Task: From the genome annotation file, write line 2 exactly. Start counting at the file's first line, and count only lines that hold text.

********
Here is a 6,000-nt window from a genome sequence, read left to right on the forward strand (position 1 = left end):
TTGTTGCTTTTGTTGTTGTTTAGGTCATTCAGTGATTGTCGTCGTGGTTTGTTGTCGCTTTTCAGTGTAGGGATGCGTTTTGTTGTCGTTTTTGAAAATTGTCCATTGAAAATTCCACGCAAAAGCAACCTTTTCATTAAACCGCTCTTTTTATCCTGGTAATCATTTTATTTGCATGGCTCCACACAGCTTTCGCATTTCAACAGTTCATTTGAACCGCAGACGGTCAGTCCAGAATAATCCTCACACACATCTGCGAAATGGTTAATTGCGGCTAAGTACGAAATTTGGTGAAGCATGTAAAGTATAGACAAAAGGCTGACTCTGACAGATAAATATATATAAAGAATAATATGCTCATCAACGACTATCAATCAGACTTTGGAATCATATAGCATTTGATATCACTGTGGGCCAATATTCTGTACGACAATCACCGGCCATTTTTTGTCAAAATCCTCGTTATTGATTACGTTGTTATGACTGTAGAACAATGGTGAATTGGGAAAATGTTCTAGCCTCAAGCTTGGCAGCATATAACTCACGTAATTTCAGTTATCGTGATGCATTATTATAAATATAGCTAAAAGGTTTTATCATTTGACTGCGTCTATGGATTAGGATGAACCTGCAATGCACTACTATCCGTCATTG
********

TTGTTGCTTTTGTTGTTGTTTAGGTCATTCAGTGATTGTCGTCGTGGTTTGTTGTCGCTTTTCAGTGTAGGGATGCGTTTTGTTGTCGTTTTTGAAAATTGTCCATTGAAAATTCCACGCAAAAGCAACCTTTTCATTAAACCGCTCTTTTTATCCTGGTAATCATTTTATTTGCATGGCTCCACACAGCTTTCGCATTTCAACAGTTCATTTGAACCGCAGACGGTCAGTCCAGAATAATCCTCACACACATCTGCGAAATGGTTAATTGCGGCTAAGTACGAAATTTGGTGAAGCATGTAAAGTATAGACAAAAGGCTGACTCTGACAGATAAATATATATAAAGAATAATATGCTCATCAACGACTATCAATCAGACTTTGGAATCATATAGCATTTGATATCACTGTGGGCCAATATTCTGTACGACAATCACCGGCCATTTTTTGTCAAAATCCTCGTTATTGATTACGTTGTTATGACTGTAGAACAATGGTGAATTGGGAAAATGTTCTAGCCTCAAGCTTGGCAGCATATAACTCACGTAATTTCAGTTATCGTGATGCATTATTATAAATATAGCTAAAAGGTTTTATCATTTGACTGCGTCTATGGATTAGGATGAACCTGCAATGCACTACTATCCGTCATTG